Search Results

You are looking at 1 - 3 of 3 items for

  • Author: MP Hedger x
Clear All Modify Search
Free access

DM de Kretser, MP Hedger and DJ Phillips

Free access

DJ Phillips, JN Brauman, AJ Mason, DM de Kretser and MP Hedger

A new in vitro bioassay for activin was developed using the mouse plasmacytoma cell line, MPC-11. Human recombinant (hr) activin A dose-dependently inhibited the proliferation of these cells, whereas a range of other factors, including inhibin, follistatin and transforming growth factor-beta1, -beta2 and -beta3 had no effect. Conditioned medium containing activin B induced an inhibition similar to hr-activin A. The inhibitory influence of activin A could be blocked by follistatin, but not by hr-inhibin A. This bioassay had a sensitivity for activin A of around 0.4 ng/ml, an ED50 response of 3.5 ng/ml, and an intra-assay coefficient of variation of <11%. It offers substantial advantages over existing in vitro activin bioassays in terms of ease of use, specificity and throughput. The utility of the MPC-11 bioassay was demonstrated in the purification of activin from amniotic fluid, where an almost identical profile of bioactive activin A was detected compared with the pituitary cell bioassay of activin. Bioactive activin could also be detected in unpurified ovine allantoic and amniotic fluids and bovine follicular fluid. Measuring activin in untreated and heat-treated human sera or seminal plasma was hampered by a non-specific inhibitory effect, so that several serum samples did not run parallel with the hr-activin A standard. This inhibitory effect by serum could not be overcome by addition of follistatin, suggesting it is not activin-like bioactivity. This new bioassay for activin demonstrates widespread applicability for monitoring of purified or partially purified samples during purification procedures, bioactivity measurements, receptor-binding studies and assays of cell culture medium.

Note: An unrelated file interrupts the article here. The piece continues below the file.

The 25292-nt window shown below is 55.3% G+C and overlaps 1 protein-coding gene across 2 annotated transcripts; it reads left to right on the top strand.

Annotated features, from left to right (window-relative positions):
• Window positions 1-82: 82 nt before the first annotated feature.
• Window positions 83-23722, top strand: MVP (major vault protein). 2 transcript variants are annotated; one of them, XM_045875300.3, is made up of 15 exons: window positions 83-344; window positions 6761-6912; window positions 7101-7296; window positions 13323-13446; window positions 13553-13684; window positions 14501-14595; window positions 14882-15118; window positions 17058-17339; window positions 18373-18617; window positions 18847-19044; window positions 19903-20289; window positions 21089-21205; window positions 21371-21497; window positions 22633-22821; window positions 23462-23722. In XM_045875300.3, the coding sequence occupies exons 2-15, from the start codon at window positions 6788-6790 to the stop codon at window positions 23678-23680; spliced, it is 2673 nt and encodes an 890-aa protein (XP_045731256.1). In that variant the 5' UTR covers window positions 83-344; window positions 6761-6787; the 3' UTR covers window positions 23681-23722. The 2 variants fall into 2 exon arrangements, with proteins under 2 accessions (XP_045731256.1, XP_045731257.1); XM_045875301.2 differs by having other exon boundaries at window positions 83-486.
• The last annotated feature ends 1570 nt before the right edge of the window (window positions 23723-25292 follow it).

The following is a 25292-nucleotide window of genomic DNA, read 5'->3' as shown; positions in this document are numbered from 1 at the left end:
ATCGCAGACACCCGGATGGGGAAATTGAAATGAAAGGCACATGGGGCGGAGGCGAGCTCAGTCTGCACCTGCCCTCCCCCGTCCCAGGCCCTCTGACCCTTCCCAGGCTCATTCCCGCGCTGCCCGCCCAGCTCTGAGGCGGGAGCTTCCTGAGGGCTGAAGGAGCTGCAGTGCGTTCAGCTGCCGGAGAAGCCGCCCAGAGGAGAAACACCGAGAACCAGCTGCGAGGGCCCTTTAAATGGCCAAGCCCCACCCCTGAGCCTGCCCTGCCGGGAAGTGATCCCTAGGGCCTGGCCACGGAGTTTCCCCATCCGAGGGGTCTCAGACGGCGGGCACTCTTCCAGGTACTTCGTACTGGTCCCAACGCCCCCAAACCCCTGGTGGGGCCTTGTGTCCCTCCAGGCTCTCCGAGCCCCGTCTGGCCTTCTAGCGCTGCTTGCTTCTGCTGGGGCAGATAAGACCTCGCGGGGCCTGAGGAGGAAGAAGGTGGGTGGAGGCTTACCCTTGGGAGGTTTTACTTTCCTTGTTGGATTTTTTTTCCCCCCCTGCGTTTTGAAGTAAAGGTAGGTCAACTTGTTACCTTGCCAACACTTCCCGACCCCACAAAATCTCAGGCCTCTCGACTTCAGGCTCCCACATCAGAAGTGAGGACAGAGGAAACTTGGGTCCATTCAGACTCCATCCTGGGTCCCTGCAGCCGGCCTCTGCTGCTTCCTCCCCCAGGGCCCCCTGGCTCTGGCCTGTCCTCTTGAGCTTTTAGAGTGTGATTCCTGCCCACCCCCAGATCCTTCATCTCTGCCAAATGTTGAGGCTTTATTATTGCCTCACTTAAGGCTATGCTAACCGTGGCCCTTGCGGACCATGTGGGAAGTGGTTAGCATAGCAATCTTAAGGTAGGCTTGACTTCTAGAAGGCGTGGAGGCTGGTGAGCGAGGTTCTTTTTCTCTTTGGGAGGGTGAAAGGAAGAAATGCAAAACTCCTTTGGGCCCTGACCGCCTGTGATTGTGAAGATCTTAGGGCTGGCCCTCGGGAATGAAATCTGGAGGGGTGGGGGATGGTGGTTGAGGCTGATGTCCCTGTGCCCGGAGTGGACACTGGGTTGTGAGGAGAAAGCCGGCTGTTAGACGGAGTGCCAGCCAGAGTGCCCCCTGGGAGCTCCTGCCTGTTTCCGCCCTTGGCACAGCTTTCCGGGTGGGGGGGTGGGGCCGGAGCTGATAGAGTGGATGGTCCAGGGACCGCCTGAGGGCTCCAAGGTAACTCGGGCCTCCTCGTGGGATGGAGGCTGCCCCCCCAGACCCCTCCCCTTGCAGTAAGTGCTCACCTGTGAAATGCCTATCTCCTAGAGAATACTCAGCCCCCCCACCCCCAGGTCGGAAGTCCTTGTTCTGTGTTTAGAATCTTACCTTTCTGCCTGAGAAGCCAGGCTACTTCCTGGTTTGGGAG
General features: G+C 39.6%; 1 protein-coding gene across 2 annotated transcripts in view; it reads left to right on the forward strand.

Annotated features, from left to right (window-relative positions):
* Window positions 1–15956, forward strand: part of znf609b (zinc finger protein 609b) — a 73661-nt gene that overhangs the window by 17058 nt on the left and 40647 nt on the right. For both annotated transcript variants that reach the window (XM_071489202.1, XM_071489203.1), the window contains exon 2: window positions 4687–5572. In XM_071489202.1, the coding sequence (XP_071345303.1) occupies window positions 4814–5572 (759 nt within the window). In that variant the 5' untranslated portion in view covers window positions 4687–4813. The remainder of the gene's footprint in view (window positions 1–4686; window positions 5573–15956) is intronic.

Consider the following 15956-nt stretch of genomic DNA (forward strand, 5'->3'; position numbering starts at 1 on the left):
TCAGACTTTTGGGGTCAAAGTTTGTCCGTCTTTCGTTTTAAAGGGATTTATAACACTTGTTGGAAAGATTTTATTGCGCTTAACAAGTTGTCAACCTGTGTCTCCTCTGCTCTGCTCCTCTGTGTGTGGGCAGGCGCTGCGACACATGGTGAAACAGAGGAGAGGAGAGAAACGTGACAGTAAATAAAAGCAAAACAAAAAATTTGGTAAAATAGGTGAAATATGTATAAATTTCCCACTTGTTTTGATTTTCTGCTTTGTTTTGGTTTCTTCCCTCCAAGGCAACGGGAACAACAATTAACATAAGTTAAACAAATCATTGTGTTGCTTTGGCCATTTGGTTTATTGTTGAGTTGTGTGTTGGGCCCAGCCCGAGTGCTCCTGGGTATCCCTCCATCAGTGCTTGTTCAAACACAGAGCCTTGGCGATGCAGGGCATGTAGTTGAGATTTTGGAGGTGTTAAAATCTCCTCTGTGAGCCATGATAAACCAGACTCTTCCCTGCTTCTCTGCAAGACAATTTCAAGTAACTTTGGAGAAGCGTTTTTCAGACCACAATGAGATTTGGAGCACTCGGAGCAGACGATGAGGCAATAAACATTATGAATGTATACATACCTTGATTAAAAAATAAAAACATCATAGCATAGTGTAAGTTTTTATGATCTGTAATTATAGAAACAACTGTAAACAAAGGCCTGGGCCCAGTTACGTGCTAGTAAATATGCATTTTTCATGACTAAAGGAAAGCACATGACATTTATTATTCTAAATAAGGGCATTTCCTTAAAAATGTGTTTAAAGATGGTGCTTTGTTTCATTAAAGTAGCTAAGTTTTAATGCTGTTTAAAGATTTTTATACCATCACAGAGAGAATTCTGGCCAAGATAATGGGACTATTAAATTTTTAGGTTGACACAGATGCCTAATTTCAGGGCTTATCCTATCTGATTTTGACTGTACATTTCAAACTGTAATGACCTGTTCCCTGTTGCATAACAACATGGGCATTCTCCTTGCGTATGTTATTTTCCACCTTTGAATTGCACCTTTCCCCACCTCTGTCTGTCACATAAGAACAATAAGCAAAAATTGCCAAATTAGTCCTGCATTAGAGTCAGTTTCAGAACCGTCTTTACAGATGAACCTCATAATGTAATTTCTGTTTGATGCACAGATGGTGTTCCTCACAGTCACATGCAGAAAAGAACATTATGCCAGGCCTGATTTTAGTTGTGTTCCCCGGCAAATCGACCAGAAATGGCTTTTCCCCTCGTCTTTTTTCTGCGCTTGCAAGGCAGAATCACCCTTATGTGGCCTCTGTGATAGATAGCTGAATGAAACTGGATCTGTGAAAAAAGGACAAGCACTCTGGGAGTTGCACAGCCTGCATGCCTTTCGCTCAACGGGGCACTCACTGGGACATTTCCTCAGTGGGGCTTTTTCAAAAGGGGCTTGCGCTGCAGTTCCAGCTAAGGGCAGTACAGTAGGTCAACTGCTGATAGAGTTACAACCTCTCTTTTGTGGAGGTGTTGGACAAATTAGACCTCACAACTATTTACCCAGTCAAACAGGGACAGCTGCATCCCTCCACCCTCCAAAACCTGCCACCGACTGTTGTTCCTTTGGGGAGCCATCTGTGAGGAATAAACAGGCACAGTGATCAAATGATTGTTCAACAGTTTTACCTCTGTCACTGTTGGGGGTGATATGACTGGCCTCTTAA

Free access

RM Gow, MK O'Bryan, BJ Canny, GT Ooi and MP Hedger

A single intraperitoneal injection of lipopolysaccharide (LPS) causes a biphasic suppression of testicular steroidogenesis in adult rats, with inhibition at 6 h and 18-24 h after injection. The inhibition of steroidogenesis is independent of the reduction in circulating LH that also occurs after LPS treatment, indicating a direct effect of inflammation at the Leydig cell level. The relative contributions to this inhibition by intratesticular versus systemic responses to inflammation, including the adrenal glucocorticoids, was investigated in this study. Adult male Wistar rats (eight/group) received injections of LPS (0.1 mg/kg i.p.), dexamethasone (DEX; 50 microg/kg i.p.), LPS and DEX, or saline only (controls), and were killed 6 h, 18 h and 72 h later. Treatment with LPS stimulated body temperature and serum corticosterone levels measured 6 h later. Administration of DEX had no effect on body temperature, but suppressed serum corticosterone levels. At the dose used in this study, DEX alone had no effect on serum LH or testosterone at any time-point. Expression of mRNA for interleukin-1beta (IL-1beta), the principal inflammatory cytokine, was increased in both testis and liver of LPS-treated rats. Serum LH and testosterone levels were considerably reduced at 6 h and 18 h after LPS treatment, and had not completely recovered by 72 h. At 6 h after injection, DEX inhibited basal IL-1beta expression and the LPS-induced increase of IL-1beta mRNA levels in the liver, but had no effect on IL-1beta in the testis. The effects of DEX on IL-1beta levels in the liver were no longer evident by 18 h. In LPS-treated rats, DEX caused a significant reversal of the inhibition of serum LH and testosterone at 18 h, although not at 6 h or 72 h. Accordingly, DEX inhibited the systemic inflammatory response, but had no direct effect on either testicular steroidogenesis or intra-testicular inflammation, at the dose employed. These data suggest that the inhibition of Leydig cell steroidogenesis at 6 h after LPS injection, which was not prevented by co-administration of DEX, is most likely due to direct actions of LPS at the testicular level. In contrast, the later Leydig cell inhibition (at 18 h) may be attributable to extra-testicular effects of LPS, such as increased circulating inflammatory mediators or the release of endogenous glucocorticoids, that were inhibited by DEX treatment. These data indicate that the early and late phases of Leydig cell inhibition following LPS administration are due to separate mechanisms.